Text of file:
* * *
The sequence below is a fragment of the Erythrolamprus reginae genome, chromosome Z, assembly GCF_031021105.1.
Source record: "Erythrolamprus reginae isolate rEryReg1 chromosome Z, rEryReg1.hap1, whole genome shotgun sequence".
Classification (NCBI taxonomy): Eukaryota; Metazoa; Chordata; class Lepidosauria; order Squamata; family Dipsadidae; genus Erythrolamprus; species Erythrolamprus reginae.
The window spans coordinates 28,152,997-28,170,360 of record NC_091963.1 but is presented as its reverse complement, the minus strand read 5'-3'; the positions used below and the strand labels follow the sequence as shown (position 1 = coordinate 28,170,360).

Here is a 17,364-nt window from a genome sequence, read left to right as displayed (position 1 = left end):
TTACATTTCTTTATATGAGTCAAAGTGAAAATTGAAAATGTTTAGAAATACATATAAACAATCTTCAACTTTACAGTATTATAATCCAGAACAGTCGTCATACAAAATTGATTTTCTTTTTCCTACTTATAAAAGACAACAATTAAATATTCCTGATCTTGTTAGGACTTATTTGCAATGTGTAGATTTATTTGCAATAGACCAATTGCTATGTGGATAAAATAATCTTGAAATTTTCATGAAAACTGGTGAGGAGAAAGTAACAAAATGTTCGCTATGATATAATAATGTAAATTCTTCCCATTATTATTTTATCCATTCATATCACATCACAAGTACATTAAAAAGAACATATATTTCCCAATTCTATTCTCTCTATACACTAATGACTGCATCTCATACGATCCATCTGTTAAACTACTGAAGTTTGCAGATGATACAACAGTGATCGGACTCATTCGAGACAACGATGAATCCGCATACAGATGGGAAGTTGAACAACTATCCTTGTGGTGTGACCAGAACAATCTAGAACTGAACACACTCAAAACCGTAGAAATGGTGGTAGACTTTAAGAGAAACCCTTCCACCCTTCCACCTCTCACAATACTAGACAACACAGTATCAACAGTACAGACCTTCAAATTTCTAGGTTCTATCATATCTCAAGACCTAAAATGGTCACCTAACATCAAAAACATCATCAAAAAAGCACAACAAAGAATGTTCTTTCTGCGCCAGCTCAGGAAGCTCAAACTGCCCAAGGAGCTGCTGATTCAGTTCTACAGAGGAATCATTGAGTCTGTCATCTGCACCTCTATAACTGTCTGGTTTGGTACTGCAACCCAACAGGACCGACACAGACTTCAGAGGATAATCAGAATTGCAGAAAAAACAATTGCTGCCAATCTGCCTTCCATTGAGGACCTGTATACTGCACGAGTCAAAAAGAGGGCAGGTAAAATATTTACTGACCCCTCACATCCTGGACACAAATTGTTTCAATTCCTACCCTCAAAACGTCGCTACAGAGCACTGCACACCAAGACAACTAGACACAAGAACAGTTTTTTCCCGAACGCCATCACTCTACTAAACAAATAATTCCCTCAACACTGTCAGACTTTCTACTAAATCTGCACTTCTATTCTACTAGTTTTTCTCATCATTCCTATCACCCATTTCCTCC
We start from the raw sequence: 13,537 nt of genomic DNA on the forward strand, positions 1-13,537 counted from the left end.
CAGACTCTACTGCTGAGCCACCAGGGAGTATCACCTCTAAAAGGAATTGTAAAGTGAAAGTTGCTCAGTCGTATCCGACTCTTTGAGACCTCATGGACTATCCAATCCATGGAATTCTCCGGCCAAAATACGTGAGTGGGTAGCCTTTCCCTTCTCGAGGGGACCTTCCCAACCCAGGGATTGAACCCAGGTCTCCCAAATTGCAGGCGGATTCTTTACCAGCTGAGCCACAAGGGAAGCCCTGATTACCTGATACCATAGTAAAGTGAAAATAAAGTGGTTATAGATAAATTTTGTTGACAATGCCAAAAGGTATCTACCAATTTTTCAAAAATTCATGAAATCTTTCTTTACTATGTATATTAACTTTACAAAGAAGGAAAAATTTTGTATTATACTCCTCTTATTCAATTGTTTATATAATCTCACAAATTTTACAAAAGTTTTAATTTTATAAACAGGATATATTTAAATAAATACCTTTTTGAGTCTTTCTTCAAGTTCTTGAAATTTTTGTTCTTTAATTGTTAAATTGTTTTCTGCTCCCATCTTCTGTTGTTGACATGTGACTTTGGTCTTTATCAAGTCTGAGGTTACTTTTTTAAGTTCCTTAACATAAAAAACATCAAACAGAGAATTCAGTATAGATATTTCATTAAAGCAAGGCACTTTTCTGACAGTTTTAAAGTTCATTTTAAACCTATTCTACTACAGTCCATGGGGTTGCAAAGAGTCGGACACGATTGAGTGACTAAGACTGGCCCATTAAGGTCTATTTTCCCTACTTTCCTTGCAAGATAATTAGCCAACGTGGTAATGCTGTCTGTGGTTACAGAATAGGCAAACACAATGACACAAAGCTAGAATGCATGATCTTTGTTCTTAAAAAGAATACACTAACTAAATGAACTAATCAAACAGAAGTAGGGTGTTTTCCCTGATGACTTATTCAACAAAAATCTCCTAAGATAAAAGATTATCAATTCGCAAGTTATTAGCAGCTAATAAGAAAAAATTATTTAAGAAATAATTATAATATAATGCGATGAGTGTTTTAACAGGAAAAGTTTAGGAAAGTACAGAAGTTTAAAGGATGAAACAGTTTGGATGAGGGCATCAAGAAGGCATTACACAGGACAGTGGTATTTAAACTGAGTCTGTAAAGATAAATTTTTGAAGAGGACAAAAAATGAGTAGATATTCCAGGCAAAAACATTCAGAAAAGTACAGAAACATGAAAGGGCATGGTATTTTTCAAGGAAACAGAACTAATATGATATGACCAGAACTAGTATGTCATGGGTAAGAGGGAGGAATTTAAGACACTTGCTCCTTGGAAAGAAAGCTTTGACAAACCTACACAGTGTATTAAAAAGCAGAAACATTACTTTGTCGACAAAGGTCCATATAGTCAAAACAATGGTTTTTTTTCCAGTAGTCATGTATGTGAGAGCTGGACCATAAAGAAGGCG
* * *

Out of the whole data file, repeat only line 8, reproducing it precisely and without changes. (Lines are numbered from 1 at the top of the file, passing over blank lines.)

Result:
CAGACTCTACTGCTGAGCCACCAGGGAGTATCACCTCTAAAAGGAATTGTAAAGTGAAAGTTGCTCAGTCGTATCCGACTCTTTGAGACCTCATGGACTATCCAATCCATGGAATTCTCCGGCCAAAATACGTGAGTGGGTAGCCTTTCCCTTCTCGAGGGGACCTTCCCAACCCAGGGATTGAACCCAGGTCTCCCAAATTGCAGGCGGATTCTTTACCAGCTGAGCCACAAGGGAAGCCCTGATTACCTGATACCATAGTAAAGTGAAAATAAAGTGGTTATAGATAAATTTTGTTGACAATGCCAAAAGGTATCTACCAATTTTTCAAAAATTCATGAAATCTTTCTTTACTATGTATATTAACTTTACAAAGAAGGAAAAATTTTGTATTATACTCCTCTTATTCAATTGTTTATATAATCTCACAAATTTTACAAAAGTTTTAATTTTATAAACAGGATATATTTAAATAAATACCTTTTTGAGTCTTTCTTCAAGTTCTTGAAATTTTTGTTCTTTAATTGTTAAATTGTTTTCTGCTCCCATCTTCTGTTGTTGACATGTGACTTTGGTCTTTATCAAGTCTGAGGTTACTTTTTTAAGTTCCTTAACATAAAAAACATCAAACAGAGAATTCAGTATAGATATTTCATTAAAGCAAGGCACTTTTCTGACAGTTTTAAAGTTCATTTTAAACCTATTCTACTACAGTCCATGGGGTTGCAAAGAGTCGGACACGATTGAGTGACTAAGACTGGCCCATTAAGGTCTATTTTCCCTACTTTCCTTGCAAGATAATTAGCCAACGTGGTAATGCTGTCTGTGGTTACAGAATAGGCAAACACAATGACACAAAGCTAGAATGCATGATCTTTGTTCTTAAAAAGAATACACTAACTAAATGAACTAATCAAACAGAAGTAGGGTGTTTTCCCTGATGACTTATTCAACAAAAATCTCCTAAGATAAAAGATTATCAATTCGCAAGTTATTAGCAGCTAATAAGAAAAAATTATTTAAGAAATAATTATAATATAATGCGATGAGTGTTTTAACAGGAAAAGTTTAGGAAAGTACAGAAGTTTAAAGGATGAAACAGTTTGGATGAGGGCATCAAGAAGGCATTACACAGGACAGTGGTATTTAAACTGAGTCTGTAAAGATAAATTTTTGAAGAGGACAAAAAATGAGTAGATATTCCAGGCAAAAACATTCAGAAAAGTACAGAAACATGAAAGGGCATGGTATTTTTCAAGGAAACAGAACTAATATGATATGACCAGAACTAGTATGTCATGGGTAAGAGGGAGGAATTTAAGACACTTGCTCCTTGGAAAGAAAGCTTTGACAAACCTACACAGTGTATTAAAAAGCAGAAACATTACTTTGTCGACAAAGGTCCATATAGTCAAAACAATGGTTTTTTTTCCAGTAGTCATGTATGTGAGAGCTGGACCATAAAGAAGGCG